If you are finding it hard to survive while exploring the castle, try completing one of UnEpic’s hilarious quests. Quests can reward players with some truly amazing swag such as: weapons, armor, rare scrolls, and best of all pets. First off, once a quest is accepted players can track active quest requirements in the lower right hand corner of the screen. All items and actions taken are displayed in a box to the left of the quick select display, but the quest box will actively keep track of quest items and actions. Quests aren’t simple collection tasks, but rather well contrived tests of mettle and usually play host to laughable easter eggs: an Oracle name “Yogurt” that speaks like Yoda or an African salesman from the “Wachati” tribe that says “Bumble-Bee Tuna”.
Quests may be fun, but it is not your main goal to complete them. Players are tasked with killing Lord Harnakon, but in order to do so will first need to slay a series of boss monsters, each of which holds a key need to proceed further into the castle. In order to help players succeed in their voyage of terror, Pure Spirits locked in giant golden boxes are placed throughout the map. Completing quests for each spirit will imbue the player with a new magical spell such as fire, ice, or healing. The first spirit you meet is by far the most useful as he acts as a free health and save spot location. Players can be instantly teleported to from anywhere on the map using a halo the spirit gives you when you first meet. The addition of the “Return” scroll is a big bonus as well, because it would teleport me back to my active quest’s issuer. I found teleporting from place to place an amazing tool to cut out the tedious treks back and forth from store or save point.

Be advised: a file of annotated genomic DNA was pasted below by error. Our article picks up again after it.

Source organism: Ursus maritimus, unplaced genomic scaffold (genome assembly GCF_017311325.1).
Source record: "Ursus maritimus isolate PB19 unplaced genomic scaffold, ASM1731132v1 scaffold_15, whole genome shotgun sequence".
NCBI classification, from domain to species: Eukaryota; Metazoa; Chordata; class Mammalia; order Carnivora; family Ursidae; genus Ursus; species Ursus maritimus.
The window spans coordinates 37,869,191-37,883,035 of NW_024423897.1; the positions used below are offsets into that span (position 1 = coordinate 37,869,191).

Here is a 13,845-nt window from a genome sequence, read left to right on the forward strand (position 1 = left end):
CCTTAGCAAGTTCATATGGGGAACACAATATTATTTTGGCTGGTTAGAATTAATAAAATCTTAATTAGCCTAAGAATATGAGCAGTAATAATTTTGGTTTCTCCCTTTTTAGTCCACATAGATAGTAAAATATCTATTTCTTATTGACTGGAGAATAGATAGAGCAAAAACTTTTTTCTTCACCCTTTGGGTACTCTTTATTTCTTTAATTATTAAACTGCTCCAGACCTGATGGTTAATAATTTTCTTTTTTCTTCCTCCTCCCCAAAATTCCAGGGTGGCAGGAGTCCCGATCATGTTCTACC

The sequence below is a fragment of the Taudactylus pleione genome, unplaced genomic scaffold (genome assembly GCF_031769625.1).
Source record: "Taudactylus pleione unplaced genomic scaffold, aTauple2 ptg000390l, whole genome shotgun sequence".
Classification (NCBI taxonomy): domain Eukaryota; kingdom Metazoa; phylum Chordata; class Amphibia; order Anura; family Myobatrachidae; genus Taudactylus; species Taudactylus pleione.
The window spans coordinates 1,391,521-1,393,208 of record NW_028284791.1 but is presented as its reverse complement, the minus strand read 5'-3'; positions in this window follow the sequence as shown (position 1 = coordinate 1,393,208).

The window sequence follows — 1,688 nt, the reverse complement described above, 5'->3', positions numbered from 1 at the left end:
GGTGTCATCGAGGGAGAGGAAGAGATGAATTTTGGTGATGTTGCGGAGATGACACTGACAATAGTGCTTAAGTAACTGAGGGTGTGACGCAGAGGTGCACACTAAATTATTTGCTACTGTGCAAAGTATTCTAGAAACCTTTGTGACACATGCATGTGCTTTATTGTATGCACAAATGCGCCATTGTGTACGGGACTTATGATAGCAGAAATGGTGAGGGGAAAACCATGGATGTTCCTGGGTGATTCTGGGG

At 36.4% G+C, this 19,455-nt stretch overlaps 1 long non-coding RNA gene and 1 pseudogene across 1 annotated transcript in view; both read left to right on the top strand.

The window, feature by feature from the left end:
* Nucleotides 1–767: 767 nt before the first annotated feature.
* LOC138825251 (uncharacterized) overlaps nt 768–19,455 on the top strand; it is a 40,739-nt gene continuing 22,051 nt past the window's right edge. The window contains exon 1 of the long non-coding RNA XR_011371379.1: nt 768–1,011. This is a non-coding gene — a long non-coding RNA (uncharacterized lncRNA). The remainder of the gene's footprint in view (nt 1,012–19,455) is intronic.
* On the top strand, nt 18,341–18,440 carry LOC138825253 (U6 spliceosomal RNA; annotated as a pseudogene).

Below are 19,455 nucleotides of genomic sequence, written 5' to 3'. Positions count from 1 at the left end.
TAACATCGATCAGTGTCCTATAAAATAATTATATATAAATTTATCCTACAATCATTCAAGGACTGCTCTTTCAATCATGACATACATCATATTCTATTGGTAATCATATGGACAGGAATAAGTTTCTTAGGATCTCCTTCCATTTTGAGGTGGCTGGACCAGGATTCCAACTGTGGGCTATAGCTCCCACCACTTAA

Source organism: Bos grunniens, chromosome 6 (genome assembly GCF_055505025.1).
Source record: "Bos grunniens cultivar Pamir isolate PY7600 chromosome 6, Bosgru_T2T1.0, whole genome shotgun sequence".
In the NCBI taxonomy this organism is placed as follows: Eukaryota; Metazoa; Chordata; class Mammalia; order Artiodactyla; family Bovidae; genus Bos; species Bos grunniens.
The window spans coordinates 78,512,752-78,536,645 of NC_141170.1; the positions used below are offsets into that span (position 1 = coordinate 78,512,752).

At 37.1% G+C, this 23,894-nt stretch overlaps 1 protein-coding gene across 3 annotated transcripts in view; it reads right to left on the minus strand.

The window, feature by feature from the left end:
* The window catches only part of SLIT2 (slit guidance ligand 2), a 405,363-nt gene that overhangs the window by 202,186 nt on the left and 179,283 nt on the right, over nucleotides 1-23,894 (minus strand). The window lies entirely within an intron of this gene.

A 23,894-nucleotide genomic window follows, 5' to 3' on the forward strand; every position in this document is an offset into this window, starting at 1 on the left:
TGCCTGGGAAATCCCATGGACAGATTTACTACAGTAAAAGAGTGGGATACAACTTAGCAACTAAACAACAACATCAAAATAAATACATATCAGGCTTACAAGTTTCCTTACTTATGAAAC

In trying to look like an NES game, UnEpic succeeds, but with a lack of flare. Vibrant colors, killer soundtracks, and impressive enemy designs are what makes early games like Metriod or Super Marios Bros unforgettable. In UnEpic, you only find vibrant colors within item and spell icons, the sound tracks basic and short, and enemy designs are average at best, except for a few bosses. This could be due to the size of the artwork, but the game feels blurry. It could also be a side effect from how dark areas can be, but I found using L2 to zoom was my best friend. In fear of traps, I often remained zoomed in when exploring new areas.